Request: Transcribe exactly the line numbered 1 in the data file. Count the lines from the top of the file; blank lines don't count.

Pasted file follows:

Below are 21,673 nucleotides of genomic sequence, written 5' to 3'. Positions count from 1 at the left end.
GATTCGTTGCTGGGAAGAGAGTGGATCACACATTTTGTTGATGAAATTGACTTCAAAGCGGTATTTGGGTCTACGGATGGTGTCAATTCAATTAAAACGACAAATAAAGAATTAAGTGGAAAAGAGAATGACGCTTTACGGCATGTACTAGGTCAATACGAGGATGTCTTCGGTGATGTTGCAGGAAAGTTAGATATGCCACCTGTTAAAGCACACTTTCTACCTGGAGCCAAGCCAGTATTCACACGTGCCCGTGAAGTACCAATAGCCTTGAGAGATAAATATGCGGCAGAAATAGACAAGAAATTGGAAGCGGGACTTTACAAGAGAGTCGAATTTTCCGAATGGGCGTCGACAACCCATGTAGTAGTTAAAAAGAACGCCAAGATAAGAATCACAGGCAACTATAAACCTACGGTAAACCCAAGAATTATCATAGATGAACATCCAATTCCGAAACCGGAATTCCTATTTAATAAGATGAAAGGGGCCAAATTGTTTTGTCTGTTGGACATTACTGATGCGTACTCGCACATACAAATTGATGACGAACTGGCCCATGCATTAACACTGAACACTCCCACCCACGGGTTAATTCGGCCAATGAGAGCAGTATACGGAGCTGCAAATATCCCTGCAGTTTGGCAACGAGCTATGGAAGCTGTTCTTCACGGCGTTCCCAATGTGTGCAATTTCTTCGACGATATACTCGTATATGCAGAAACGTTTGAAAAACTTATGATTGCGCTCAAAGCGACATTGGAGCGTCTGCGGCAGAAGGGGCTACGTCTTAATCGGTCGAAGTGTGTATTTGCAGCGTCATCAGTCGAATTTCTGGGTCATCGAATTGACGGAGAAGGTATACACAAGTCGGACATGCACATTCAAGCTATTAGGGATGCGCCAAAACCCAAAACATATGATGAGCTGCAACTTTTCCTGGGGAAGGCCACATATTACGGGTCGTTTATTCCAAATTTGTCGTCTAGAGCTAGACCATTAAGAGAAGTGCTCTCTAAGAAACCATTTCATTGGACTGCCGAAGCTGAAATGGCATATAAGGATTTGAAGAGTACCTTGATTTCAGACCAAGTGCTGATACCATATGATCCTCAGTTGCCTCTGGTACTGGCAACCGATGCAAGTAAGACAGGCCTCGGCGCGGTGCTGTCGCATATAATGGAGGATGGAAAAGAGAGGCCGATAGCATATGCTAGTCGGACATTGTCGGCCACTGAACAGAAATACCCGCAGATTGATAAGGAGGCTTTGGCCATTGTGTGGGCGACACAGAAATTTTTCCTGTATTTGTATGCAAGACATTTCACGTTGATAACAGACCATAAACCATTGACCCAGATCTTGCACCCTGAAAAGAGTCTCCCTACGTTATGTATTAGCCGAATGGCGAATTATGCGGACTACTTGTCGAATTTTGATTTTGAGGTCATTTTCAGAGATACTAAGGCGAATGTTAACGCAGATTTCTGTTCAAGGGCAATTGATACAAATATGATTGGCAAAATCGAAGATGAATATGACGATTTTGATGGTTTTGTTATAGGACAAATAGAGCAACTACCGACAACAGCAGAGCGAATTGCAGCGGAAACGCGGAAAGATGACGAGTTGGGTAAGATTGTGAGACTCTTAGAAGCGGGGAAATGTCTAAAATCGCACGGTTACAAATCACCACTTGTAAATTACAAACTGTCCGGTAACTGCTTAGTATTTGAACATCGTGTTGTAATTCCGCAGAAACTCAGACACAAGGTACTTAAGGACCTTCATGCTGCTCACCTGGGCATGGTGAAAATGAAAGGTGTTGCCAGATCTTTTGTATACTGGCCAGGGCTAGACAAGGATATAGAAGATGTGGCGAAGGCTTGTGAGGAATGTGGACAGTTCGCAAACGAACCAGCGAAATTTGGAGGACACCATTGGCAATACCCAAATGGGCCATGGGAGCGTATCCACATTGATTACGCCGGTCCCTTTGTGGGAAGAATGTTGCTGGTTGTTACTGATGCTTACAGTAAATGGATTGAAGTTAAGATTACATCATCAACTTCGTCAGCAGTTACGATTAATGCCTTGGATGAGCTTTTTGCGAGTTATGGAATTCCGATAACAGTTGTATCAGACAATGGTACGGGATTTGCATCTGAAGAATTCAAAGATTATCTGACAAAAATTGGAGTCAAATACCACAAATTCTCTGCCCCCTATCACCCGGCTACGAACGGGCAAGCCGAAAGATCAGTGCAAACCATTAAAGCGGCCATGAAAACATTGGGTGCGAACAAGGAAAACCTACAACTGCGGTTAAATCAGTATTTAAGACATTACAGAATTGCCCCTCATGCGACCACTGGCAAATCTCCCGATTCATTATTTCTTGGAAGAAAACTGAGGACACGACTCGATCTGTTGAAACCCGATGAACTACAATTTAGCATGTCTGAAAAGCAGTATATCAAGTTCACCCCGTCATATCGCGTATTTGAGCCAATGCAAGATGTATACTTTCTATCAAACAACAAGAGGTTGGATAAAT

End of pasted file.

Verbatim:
Below are 21,673 nucleotides of genomic sequence, written 5' to 3'. Positions count from 1 at the left end.